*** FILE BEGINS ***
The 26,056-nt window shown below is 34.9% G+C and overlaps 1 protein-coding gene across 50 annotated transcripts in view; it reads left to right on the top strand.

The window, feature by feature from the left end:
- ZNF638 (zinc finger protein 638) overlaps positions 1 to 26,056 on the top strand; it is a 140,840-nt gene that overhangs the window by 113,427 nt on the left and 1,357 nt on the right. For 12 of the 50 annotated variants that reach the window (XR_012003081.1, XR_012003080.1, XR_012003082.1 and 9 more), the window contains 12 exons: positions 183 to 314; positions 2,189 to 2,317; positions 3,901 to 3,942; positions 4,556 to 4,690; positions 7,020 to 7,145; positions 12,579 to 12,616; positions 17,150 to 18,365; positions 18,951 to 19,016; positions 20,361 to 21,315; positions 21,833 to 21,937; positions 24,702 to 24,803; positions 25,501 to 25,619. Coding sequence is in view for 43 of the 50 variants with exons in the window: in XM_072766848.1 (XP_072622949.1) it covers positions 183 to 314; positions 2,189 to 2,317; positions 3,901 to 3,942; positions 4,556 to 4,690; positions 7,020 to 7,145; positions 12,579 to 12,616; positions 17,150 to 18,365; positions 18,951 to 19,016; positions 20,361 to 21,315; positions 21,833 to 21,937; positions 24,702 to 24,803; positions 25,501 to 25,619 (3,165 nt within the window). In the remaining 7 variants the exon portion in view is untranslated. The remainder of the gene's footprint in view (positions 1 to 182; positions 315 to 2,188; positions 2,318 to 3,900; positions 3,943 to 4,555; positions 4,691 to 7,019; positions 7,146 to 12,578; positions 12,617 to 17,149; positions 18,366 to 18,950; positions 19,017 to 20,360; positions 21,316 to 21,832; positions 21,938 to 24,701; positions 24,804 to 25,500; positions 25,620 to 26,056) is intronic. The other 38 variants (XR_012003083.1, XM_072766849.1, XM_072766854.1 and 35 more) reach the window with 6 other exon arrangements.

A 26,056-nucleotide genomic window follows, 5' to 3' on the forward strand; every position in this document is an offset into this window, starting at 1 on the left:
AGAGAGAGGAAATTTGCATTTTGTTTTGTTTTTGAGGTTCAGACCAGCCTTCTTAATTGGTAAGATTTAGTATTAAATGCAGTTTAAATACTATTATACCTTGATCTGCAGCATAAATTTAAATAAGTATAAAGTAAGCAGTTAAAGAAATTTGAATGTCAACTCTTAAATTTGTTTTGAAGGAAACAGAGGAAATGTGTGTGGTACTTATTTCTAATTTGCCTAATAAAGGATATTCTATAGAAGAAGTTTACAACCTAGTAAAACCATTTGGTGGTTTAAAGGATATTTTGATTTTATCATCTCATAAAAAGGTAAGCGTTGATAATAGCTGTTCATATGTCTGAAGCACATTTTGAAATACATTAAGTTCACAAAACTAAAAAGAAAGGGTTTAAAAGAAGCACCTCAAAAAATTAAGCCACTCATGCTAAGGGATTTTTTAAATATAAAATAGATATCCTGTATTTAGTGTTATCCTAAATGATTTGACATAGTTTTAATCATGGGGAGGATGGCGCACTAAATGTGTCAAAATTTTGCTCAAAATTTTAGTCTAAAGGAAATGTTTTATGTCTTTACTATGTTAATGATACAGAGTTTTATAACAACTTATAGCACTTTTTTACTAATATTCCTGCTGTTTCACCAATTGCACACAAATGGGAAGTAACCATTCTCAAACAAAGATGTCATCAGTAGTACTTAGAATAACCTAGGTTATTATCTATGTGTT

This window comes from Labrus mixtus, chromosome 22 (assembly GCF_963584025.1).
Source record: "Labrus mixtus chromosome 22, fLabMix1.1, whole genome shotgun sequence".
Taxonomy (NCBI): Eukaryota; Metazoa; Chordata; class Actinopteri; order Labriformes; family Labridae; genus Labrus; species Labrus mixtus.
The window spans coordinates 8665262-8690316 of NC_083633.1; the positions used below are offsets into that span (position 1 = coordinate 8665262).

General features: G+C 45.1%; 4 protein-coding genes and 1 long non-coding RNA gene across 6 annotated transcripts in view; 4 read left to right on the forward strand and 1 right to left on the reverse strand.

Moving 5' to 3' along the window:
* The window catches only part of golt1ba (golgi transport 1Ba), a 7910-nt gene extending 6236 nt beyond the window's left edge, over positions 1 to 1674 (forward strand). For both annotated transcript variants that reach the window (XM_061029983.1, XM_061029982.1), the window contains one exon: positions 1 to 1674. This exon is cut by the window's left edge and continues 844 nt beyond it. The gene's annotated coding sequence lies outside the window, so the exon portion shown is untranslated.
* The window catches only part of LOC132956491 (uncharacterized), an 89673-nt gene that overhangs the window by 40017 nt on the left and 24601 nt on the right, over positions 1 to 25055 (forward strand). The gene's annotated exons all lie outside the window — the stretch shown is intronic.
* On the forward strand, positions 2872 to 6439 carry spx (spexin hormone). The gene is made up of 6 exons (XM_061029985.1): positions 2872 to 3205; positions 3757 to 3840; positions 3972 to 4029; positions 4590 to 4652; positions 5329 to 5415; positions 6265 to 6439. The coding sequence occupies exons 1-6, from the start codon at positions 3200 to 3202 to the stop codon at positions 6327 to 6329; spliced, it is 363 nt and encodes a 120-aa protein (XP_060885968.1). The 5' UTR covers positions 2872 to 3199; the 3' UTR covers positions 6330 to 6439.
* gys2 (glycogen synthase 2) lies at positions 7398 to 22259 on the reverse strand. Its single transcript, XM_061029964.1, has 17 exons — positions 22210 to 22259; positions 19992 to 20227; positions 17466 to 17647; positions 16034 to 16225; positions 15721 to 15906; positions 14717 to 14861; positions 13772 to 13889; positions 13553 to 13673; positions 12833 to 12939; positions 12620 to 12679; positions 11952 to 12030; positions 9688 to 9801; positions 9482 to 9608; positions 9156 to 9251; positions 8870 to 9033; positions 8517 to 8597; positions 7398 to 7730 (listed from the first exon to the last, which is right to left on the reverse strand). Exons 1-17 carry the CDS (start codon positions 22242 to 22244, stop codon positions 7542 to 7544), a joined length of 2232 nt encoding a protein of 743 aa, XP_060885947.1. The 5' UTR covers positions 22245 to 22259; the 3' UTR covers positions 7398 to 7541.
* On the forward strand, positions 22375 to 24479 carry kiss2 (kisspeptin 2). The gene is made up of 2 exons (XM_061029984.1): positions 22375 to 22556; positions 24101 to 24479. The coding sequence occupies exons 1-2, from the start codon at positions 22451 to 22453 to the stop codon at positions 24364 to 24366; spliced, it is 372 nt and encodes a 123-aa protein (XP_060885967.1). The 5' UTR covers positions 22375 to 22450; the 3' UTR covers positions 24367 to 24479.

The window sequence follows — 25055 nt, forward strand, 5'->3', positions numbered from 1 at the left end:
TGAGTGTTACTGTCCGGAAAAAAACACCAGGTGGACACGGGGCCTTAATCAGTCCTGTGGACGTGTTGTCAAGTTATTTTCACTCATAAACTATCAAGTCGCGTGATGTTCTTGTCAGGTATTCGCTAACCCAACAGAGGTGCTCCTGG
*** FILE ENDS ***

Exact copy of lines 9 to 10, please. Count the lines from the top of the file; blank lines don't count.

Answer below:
The window spans coordinates 8665262-8690316 of NC_083633.1; the positions used below are offsets into that span (position 1 = coordinate 8665262).

General features: G+C 45.1%; 4 protein-coding genes and 1 long non-coding RNA gene across 6 annotated transcripts in view; 4 read left to right on the forward strand and 1 right to left on the reverse strand.